That was fun.
 

mbeels

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Isn't that little plane a fun tool?
Yeah, it planes a consistent cut per pass, so it makes it easier to keep things symmetric. I think I've wanted one of those since I saw it in a 1991 issue of R/C Modeler, back when $10 was too much money!
 

mbeels

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Symmetry is overrated
Maybe! Both our rockets have one plane of mirror symmetry.

But yeah, there are lots of asymmetric rockets that look great and fly just as well. It surprises me sometimes to see what works.
 

mbeels

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I started work on the upper scoop by first printing out a 1:1 side view. It will be a simple balsa box from 1/16" sheet. I added a 1/16" square stringer along the top corner so I could sand a larger radius.

P6280658.JPG

I plopped it on, sheeted (is that a verb??) the top, trimmed, and started sanding.

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I'll do more sanding later. Boy that looks very prominent. Currently this is a very odd and lumpy looking rocket/airplane.
 

mbeels

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Looking good, Marten.
Yeah, I think the usage is correct but make sure you pronounce it very carefully.
Thanks, and that's true! Boy, that reminds me of a story that would be next to impossible to properly tell on this forum.
 

BABAR

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Thanks, and that's true! Boy, that reminds me of a story that would be next to impossible to properly tell on this forum.
Hey, if Israel can plop
Beresheet

On the moon, I think your wording is fine for this forum.

 

jqavins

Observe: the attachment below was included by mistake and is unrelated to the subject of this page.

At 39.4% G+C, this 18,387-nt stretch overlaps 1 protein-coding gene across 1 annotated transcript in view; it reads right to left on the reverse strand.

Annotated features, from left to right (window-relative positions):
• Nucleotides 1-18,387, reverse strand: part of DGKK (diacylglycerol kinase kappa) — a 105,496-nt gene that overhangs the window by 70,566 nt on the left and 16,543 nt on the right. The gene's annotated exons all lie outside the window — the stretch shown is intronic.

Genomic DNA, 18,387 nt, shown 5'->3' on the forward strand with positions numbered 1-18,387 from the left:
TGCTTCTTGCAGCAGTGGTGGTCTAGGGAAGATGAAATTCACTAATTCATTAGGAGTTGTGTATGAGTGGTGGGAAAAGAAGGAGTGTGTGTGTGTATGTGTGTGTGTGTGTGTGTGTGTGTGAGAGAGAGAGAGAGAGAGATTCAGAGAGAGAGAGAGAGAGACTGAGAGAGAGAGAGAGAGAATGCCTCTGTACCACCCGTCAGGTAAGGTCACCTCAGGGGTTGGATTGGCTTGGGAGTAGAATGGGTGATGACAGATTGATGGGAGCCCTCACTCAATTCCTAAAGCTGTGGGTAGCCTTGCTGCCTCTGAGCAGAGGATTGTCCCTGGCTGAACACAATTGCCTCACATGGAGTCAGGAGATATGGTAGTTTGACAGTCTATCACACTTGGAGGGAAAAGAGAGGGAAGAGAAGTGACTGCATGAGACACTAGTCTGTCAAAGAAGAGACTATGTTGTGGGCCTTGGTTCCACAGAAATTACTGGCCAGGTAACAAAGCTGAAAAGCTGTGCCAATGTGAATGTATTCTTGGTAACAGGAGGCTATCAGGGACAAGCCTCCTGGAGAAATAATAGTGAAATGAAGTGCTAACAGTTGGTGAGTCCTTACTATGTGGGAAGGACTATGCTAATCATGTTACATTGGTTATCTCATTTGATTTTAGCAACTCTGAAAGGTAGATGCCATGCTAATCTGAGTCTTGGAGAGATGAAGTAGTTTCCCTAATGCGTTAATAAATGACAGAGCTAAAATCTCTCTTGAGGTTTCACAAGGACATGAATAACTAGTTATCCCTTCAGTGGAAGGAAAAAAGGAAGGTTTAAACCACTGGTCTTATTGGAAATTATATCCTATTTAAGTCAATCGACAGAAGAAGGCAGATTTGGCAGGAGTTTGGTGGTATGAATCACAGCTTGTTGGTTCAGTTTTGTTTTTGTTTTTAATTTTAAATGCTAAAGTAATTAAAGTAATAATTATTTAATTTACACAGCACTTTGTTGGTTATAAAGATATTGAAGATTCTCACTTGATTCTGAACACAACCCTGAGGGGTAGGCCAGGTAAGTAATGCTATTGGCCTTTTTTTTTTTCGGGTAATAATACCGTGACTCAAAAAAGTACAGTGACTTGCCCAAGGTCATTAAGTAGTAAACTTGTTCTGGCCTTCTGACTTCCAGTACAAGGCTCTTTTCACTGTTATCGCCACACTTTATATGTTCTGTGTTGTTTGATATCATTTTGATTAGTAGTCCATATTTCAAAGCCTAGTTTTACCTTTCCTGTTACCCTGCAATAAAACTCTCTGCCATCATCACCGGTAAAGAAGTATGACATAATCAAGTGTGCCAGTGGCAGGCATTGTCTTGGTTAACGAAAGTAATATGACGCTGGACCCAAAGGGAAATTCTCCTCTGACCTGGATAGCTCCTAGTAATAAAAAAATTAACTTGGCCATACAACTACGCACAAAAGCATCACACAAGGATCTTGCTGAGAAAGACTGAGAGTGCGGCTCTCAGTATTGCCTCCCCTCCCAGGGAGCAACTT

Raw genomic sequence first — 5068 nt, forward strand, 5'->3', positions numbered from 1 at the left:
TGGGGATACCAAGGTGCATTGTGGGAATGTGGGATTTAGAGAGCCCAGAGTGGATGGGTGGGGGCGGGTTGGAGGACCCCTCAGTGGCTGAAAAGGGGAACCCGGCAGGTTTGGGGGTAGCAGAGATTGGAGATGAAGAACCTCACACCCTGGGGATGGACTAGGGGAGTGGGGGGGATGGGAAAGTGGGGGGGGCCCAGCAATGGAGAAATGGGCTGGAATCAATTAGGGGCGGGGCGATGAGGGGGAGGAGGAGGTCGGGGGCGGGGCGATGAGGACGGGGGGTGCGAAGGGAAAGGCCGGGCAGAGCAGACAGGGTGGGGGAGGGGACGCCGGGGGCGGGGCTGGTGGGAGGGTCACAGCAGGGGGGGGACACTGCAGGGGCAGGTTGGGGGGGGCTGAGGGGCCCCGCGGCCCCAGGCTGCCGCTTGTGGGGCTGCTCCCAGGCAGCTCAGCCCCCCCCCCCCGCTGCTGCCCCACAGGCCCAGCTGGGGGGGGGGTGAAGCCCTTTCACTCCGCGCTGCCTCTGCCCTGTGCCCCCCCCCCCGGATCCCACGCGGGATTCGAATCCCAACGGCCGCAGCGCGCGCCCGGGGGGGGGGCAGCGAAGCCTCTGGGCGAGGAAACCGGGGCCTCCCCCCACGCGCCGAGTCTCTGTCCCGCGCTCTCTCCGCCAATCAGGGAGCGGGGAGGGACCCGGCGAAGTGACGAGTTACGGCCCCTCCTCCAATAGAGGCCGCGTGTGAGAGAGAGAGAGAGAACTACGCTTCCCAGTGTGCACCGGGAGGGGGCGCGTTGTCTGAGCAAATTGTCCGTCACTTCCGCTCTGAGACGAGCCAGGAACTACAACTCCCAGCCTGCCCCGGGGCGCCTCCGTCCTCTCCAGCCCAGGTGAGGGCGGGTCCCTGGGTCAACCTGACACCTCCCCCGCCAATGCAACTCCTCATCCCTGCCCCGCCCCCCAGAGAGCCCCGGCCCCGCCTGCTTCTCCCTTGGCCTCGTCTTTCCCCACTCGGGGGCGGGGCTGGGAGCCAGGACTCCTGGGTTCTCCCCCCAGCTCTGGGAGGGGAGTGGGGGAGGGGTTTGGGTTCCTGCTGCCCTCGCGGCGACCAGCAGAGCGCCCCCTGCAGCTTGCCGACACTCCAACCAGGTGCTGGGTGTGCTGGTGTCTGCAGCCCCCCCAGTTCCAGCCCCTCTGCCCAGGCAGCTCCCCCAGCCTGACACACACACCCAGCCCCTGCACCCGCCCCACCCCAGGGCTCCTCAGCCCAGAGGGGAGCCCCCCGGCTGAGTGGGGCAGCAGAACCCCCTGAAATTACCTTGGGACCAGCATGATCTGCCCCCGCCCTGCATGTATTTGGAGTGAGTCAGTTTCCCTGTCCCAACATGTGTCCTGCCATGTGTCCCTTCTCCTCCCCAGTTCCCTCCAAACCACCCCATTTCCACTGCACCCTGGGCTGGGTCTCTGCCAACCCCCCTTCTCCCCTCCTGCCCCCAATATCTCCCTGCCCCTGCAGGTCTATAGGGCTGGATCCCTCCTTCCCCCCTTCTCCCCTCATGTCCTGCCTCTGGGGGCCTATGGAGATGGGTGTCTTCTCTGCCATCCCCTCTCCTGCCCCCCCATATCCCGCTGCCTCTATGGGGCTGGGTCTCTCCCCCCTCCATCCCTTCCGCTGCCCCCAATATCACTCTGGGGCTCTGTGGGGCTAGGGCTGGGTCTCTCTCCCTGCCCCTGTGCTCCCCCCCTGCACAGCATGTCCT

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Kites Under The Good Wind.
Kentucky Undertakers Think Godlike; Whatever.
Kansas Uberalles; Thank God Wyoming.
Kindness Upward Takes Goodness Wild.
OMG, LOL! DOUBLEPLUS GOOD!
OK, but please answer the implied question: what the heck does KUTGW mean?
 

mbeels

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I've ordered some more 0.75 oz cloth from Sig, so while that is making its way from Iowa, I have time to come up with a plan for the side engines, air scoops, and horizontal stabilizers. I've been basing my model on the version of the XB-1 shown in the 3D model, but there have been a lot of variations along the way and I'm not exactly sure what the real thing will look like. For example, here is an earlier wind tunnel model showing a central airscoop that is much more rounded than the 3D model.

Boom_screenshot.jpg


The square version in the 3D model is fortunately quite a bit easier to make from balsa. But this image is helpful in seeing detail around the side engines. Either way, the main point of this build is not to be a scale model, but to try out some methods for generating compound curves.
 

jqavins

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Either way, the main point of this build is not to be a scale model, but to try out some methods for generating compound curves.
Hangon hangon hangon. Do you mean to say that you're building this beautiful rocket for a test when you only really needed to build a potato chip?o_O (Sadly there is no emoji for bowing to your greatness.)
 

mbeels

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Hangon hangon hangon. Do you mean to say that you're building this beautiful rocket for a test when you only really needed to build a potato chip?o_O (Sadly there is no emoji for bowing to your greatness.)
Oh no, I didn't mean to imply that! I should say that the main point is to build a rocket (/airplane) that looks cool by featuring some compound curves. If I take liberties with the scale, that's ok, but it's got to look cooler than a potato chip. :D

I was pondering which forum to put it in (scale? scratch? LPR?) and decided that I'm more interested in the techniques involved with scratch building than getting a well documented, highly accurate scale model. Scale fidelity is a moving target anyway, because there are so many different examples of this particular airplane between the windtunnel models and website models and illustrations. And the real one isn't even done yet, they just put the wings on. Hence, it is a 'scratch' build, not an LPR or 'scale' thread.
 

Ted Cochran

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I think it's possible that the wind tunnel model is more accurate, as it was created for expensive engineering studies. The 3D model may be an approximation created by social media content creators. So if you want to do compound curves, have fun! You're not constrained by the 3D model.
 

BABAR

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We prefer you in the craz---i mean creative section